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How to Decide what you’ll “take” from Clients

If you’ve been in business for any amount of time you aren’t foreign to clients who ask too much of you. Sometimes the client knowingly does this and other times they don’t actually know how much they are asking.

Two scenarios:

Client 1 hires in my case to build a website. They go through the design approval process and most of the website build-out. They are trying to set up email for their business on their own and getting frustrated. They call and ask you to help them fix it and even though it’s not in the scope or even skillset you take a look to try and be helpful. The clients email needs are too complex and you let them know they’ll need an IT professional to take a look and help them out.

Even though on the business side you are trying to be helpful their experience is negative and the right response would have been to initially stick with the scope of the project and not take any time on email services.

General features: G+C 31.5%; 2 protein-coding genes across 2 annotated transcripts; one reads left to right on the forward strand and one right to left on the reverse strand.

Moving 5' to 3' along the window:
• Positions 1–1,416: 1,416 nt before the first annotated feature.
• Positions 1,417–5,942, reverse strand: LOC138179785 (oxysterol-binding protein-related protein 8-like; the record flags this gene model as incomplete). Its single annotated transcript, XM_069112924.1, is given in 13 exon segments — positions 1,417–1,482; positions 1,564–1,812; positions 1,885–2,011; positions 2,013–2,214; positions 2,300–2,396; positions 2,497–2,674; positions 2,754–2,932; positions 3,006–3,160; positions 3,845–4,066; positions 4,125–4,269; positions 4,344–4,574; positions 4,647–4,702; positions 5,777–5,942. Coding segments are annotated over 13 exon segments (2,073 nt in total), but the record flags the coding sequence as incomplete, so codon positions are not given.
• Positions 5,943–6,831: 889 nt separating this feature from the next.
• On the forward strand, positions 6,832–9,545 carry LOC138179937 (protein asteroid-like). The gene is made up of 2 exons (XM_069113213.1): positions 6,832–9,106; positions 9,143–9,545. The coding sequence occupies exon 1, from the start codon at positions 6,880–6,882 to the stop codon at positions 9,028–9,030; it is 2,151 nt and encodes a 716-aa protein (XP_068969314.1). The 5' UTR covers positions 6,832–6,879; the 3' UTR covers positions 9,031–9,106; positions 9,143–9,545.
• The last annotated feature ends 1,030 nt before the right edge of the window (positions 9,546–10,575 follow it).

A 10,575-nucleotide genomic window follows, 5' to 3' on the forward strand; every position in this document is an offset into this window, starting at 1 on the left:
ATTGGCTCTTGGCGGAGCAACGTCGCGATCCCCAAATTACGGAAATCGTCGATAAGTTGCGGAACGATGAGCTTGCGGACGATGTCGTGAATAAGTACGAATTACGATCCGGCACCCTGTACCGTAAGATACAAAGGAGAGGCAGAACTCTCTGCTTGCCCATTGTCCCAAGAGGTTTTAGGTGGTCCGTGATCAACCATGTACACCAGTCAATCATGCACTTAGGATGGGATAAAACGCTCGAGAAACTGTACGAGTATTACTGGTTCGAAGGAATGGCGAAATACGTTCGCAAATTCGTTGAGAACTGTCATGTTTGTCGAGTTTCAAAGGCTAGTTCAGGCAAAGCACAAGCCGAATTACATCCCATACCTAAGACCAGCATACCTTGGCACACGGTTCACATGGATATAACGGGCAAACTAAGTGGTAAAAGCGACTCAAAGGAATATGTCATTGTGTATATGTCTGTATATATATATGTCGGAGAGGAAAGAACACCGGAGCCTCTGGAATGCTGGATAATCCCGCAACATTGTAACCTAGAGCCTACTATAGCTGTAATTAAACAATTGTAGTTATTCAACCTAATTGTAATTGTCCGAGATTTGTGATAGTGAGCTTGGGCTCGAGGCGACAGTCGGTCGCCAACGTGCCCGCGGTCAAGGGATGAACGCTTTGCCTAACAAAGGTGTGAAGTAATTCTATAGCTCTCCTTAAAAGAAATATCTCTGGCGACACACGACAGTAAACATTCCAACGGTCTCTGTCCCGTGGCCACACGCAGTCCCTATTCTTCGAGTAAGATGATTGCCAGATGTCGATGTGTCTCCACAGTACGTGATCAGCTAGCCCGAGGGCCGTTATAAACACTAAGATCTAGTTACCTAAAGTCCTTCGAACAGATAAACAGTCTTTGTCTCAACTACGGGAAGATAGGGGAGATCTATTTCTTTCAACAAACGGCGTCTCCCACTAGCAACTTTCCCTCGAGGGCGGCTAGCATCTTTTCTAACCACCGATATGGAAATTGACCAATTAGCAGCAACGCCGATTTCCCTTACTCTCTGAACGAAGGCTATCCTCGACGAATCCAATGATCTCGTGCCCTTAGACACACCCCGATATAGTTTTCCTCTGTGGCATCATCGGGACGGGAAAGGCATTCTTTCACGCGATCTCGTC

Client 2 has been working with you for years in one medium and wants to begin blog writing. They ask for the favor of you “posting it real quick” to their website. Since they are a long-time client it’s not a big deal to handle but as time goes on the formatting of the blog isn’t correct and the posting takes a day or two once it’s in the funnel. The client sees themselves as not important to you because of the delay and terminates all services.

In this second scenario it’s all too common for again clients to not know or remember exactly what they hired you for but because they are paying you any amount of money they assume it should include any and all services they think fall under it.

This is not a client bash and I am only using my services as examples. Most businesses have this issue of scope creep and although it’s a hard conversation you have to stand your ground on only providing what was agreed on as to not create frustration for your client and yourself.